The Committee on Development in the European Parliament discussed the adoption of an EU flagship initiative on the garment sector. The aim of this initiative is an EU-wide agreement on labour and environmental standards that apply to the entire production process as well as in the supply chain in the garment sector.
The non-existence of fundamental labour standards in the garment industry has been increasingly pilloried since the collapse of the Rana Plaza garment factory in 2013 in Bangladesh. The fatal breakdown of the factory building that caused over 1,000 dead drew attention to the sad reality of the dangerous working conditions in the factories that produce for many multinational garment companies. A large number of the employees in this sector are women. Both the Chamber of Labour and trade unions have long been urging the garment sector to meet labour standards. Hence, it is all the more welcome that the European Parliament is now addressing the issue by proposing a flagship initiative for the garment sector. So far, over 180 amendments have been submitted to the document prepared by the rapporteur of the GUE/NGL group, which may be seen as a sign for a broad engagement by the Committee, but also by Parliament. The Draft Report urges the Commission to prepare a legislative proposal for binding standards.
Currently, different standards and seals apply to the garment sector and most of them are based on voluntary membership and often only concern parts of the production process. Thus, it is difficult, especially for consumers, to tell where and under what conditions the purchased garments were produced. Websites, especially designed for consumer, such as the website of the Chamber of Labour Upper Austria (only in German) can help in providing some guidance on how to make personal consumption fair and sustainable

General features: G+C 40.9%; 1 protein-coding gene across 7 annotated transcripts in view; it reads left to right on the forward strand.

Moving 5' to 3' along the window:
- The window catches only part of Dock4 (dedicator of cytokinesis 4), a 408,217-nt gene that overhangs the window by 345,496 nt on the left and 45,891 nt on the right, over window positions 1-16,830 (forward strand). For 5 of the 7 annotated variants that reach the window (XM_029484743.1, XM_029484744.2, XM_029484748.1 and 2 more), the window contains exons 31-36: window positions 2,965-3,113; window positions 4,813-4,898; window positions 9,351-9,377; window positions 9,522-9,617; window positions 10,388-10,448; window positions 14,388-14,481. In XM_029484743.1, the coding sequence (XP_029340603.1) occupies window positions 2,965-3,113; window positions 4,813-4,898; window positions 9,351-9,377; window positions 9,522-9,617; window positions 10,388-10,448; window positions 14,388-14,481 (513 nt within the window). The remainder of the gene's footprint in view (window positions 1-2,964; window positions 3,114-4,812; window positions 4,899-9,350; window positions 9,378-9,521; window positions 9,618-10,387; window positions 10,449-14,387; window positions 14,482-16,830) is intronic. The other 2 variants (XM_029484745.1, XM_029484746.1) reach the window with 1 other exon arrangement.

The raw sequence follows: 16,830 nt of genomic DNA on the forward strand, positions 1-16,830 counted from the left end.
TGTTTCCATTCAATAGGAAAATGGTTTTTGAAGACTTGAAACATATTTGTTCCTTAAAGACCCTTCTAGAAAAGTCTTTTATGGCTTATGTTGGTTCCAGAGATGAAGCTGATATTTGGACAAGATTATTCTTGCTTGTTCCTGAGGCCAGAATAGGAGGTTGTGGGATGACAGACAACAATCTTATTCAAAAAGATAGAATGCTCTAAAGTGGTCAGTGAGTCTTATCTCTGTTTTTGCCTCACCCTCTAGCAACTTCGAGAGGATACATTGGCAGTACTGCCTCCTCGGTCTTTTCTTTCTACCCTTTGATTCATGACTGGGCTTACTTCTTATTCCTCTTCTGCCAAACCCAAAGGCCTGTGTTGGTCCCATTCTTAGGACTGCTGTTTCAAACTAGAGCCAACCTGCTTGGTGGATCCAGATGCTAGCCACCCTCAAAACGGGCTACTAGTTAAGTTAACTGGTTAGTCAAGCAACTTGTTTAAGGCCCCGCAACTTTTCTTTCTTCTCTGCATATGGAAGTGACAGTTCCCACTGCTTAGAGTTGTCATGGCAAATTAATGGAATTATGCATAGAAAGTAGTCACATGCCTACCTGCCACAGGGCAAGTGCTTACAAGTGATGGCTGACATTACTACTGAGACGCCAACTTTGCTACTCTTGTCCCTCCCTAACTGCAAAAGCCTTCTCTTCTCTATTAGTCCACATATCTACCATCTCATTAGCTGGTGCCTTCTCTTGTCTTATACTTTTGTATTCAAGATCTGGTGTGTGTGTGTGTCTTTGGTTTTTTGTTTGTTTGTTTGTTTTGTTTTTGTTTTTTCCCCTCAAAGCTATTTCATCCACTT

The shadow rapporteurs of Greens and S&D group supported the motion of a binding flagship initiative and proposed integrating the only recently published OECD Due Diligence Guidance for Responsible Supply Chains in the Garment and Footwear Sector into EU law. The initiative should also include key occupational safety and health aspects, such as the freedom of association and the consultation of social partners, as was pointed out by the Opinion of the Committee on Employment and Social Affairs. The Commission's representatives emphasised that sustainable supply chains issues were also part of the planned adaptation of the objectives of the Directorate-General for Trade, which have also been expressed in the Commission’s Communication on “Trade for All”.
In a next step, an attempt will be made to reach a compromise based on the amendments – in particular with the EPP group. Thus far, the EPP group has rejected any binding guidelines by arguing that these would act as a deterrent to European companies and have a negative impact on their competitiveness. Nevertheless, a binding initiative would be essential for the effective implementation and compliance with labour and environmental standards, as consumers cannot contribute to an industry-wide compliance based on their purchasing decisions alone. A binding guideline for the garment industry would be a first step – that should also be pointing the way ahead for dealing with other industries in the long run. The European Coalition for Corporate Justice (ECCJ) for example, also promotes the widespread implementation of labour and environmental standards worldwide. The vote on the report in the plenum of the European Parliament is planned to take place before the end of this month.